Eating: if you’re like many people, you’ve developed a complicated relationship with it over the years. Food choices, meal and snack times, portion sizes, calorie counts—simply trying to “eat right” can be very overwhelming sometimes. And, for all the thought people put into what they eat, they often consume meals rather carelessly. When you eat in front of the TV or at your office desk, for example, it’s difficult to give your attention to what you’re eating—and how much. But when you make it a point to eat mindfully instead, it’s much easier to stick to sensible portions while really enjoying each bite. So what does mindful eating look like? Here, I’ll explain more about what it is, why it’s good for you, and how you can make it a regular habit.
What is Mindful Eating?
Stop and think for a minute: when was the last time you sat down to eat slowly and enjoy every bite of a meal (or snack)? If you can’t remember, you’re far from alone. Many people are in the habit of shoveling in food with little thought for what they’re doing. Most people tend to wait until they’re really hungry before they eat, leading them to finish their food too quickly. They also don’t pay attention to portion size or how full they are, which results in overeating and indigestion. It’s no big surprise that these habits are detrimental to both physical and mental well-being. The philosophy of mindful eating aims to change all that.
When you eat mindfully, you are staying aware and “in the moment” as you enjoy your meals and snacks. It involves paying attention to the multi-sensory experience of the food you’re eating. It’s monitoring how much you’ve eaten and how full you feel. And it’s taking the time to appreciate the delicious meal or snack you’ve chosen, bite by bite.
The Benefits of Eating Mindfully
If you’ve never incorporated mindful eating practices into your daily routine, you may be feeling skeptical. (Remember when you were a kid, and you got reprimanded for taking too long to eat?) But the benefits of taking your time at the dinner table are significant. When you eat meals mindfully, you can avoid bingeing (consuming to excess), eating due to stress or boredom, and post-meal consequences like bloating and heartburn. It can help you to lose weight if that’s one of your current goals. It will allow you to relax and enjoy a less complicated, more satisfying relationship with food. And it will help you to be better attuned to your own hunger and fullness cues so that your eating habits are more intuitive. As you can see, healthy eating is about much more than simply loading your plate with nutritious foods. That’s important, of course, but so is your mindset.
Eat Mindfully with these Easy Tips
Let’s check out some small but positive changes you can incorporate into your mealtimes. You can begin as soon as your next snack!
- Create a Grocery List
- Don’t Wait Until You’re Ravenous
- Eliminate Distractions
- Live in the Moment
- Make Eating a Conscious Decision Every Time
Create a Grocery List
Fight the temptation to fill your grocery cart with impulse buys by making a list before heading to the supermarket. Check out some great healthy and tasty recipes, and plan to buy any ingredients not already in your fridge or pantry. The process of planning a meal, shopping for ingredients, and preparing it step-by-step will give you a greater appreciation for the finished product.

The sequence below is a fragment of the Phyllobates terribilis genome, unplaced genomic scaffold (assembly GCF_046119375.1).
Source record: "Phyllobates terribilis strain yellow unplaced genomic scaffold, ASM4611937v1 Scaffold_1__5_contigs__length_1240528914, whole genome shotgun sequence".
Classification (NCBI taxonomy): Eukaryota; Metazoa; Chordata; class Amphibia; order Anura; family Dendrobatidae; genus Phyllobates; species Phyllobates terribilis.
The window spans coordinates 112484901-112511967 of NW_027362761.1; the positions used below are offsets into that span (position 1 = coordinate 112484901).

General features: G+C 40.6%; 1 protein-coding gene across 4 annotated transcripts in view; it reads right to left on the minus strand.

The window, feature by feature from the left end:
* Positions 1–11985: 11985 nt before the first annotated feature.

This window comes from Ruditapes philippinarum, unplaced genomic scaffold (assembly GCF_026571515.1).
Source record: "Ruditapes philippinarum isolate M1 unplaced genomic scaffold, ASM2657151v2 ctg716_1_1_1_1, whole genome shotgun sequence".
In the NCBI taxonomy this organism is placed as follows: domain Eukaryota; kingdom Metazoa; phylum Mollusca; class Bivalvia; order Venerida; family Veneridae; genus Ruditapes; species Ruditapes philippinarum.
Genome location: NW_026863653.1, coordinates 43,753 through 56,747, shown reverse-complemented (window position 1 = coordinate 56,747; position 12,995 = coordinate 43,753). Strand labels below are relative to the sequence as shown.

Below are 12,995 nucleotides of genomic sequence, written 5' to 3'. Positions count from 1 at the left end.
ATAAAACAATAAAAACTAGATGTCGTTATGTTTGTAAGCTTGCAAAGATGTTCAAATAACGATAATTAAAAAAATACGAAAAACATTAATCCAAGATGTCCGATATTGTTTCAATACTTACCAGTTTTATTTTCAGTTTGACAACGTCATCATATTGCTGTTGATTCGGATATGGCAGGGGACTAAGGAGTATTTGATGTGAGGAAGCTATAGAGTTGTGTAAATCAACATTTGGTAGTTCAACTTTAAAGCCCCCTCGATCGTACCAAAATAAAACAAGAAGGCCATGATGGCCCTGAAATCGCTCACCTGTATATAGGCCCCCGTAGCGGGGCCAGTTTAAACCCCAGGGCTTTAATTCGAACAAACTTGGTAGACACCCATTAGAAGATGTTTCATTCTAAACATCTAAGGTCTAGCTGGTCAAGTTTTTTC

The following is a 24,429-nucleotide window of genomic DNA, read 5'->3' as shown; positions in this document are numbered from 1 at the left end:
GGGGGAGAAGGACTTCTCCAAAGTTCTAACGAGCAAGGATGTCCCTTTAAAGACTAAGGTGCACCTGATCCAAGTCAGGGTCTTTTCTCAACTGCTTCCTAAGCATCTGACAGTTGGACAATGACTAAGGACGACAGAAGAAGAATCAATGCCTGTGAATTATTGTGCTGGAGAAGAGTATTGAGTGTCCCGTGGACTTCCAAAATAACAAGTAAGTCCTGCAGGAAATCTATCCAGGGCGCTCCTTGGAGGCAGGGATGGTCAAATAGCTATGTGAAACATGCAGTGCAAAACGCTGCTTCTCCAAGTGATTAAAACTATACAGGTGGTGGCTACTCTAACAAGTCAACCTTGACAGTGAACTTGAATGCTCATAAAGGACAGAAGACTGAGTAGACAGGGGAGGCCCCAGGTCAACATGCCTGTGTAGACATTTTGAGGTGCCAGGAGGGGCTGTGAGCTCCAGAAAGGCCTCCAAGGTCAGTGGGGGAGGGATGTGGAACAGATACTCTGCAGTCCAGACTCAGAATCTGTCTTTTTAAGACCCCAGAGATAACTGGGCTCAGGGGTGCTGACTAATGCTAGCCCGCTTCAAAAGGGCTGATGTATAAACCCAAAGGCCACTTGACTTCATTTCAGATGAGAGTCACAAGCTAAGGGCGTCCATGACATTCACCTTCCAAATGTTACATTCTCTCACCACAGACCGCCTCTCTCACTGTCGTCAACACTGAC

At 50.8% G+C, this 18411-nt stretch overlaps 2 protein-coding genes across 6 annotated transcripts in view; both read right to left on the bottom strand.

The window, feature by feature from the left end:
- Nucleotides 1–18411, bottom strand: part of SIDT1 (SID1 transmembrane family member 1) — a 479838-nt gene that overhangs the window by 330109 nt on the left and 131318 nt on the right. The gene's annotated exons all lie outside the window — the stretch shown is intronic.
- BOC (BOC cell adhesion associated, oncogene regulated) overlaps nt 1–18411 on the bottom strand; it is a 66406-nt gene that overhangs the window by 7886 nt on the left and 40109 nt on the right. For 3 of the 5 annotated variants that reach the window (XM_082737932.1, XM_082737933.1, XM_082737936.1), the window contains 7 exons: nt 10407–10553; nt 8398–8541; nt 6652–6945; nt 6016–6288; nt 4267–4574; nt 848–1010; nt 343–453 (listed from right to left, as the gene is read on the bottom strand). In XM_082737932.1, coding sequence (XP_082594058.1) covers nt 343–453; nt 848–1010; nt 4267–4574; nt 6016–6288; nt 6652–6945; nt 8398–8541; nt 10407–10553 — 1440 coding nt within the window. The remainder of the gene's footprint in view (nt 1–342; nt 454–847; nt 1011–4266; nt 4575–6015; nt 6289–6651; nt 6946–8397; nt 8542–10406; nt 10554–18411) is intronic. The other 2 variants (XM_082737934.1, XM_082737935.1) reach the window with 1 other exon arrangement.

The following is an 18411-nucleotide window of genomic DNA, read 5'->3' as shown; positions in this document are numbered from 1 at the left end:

Don’t Wait Until You’re Ravenous
Have you ever come to the table feeling famished and just inhaled a burger or plate of spaghetti? Eating mindfully means being aware of your hunger cues and sitting down to eat before you get “hangry.” Try setting an alarm on your smartphone or watch that will remind you to eat a little sooner. If you’re generally starving for lunch by 12:30 PM, for example, try having lunch at 12 on the dot.
A huge part of learning to eat mindfully is being present in the moment. In order to do that, it’s important to minimize anything that takes your attention away from what you’re doing. That means no eating at your desk while answering emails, and no dinners on the couch in front of Netflix. Put away your smartphone, your newspaper or magazine, and your mail, and give your undivided attention to eating. (Of course, it won’t always be possible for you to stop what you’re doing for a meal. But once you’ve gotten the hang of eating mindfully, you’ll be better prepared to work through lunch without overdoing it.)
Live in the Moment
When you do sit down to eat, take a few deep breaths and give your attention to the experience. Take note of how good everything looks and smells. Eat slowly, taking the time to appreciate the texture and flavor of each bite. Monitor yourself for any negative self-talk (“I’d better not overindulge, because I need to lose 5 pounds!”) and try to release it. Pay attention to how full you’re growing, and make the call to put down your fork before you feel stuffed.
Make Eating a Conscious Decision Every Time
Another important aspect of mindful eating is to be sure you eat only when you’re hungry. It might sound obvious, but many people snack for a multitude of other reasons. Before you head to the vending machine, ask yourself if you’re truly hungry. Are you bored, stressed, or unhappy instead? If that’s the case, you might try some easy stress reduction techniques rather than engaging in mindless munching. If you need a little guidance, you could download a handy mindfulness app with relaxation exercises led by experts.
Be Patient with Yourself as you Learn to Eat Mindfully
It’s rarely easy to change ingrained habits. So if you find yourself spacing out at dinner after a long day, don’t be too hard on yourself. If you’re consistent about trying to be more aware as you eat, you’ll see progress in time. So simply sit, breathe, chew slowly, and enjoy everything on your plate tonight.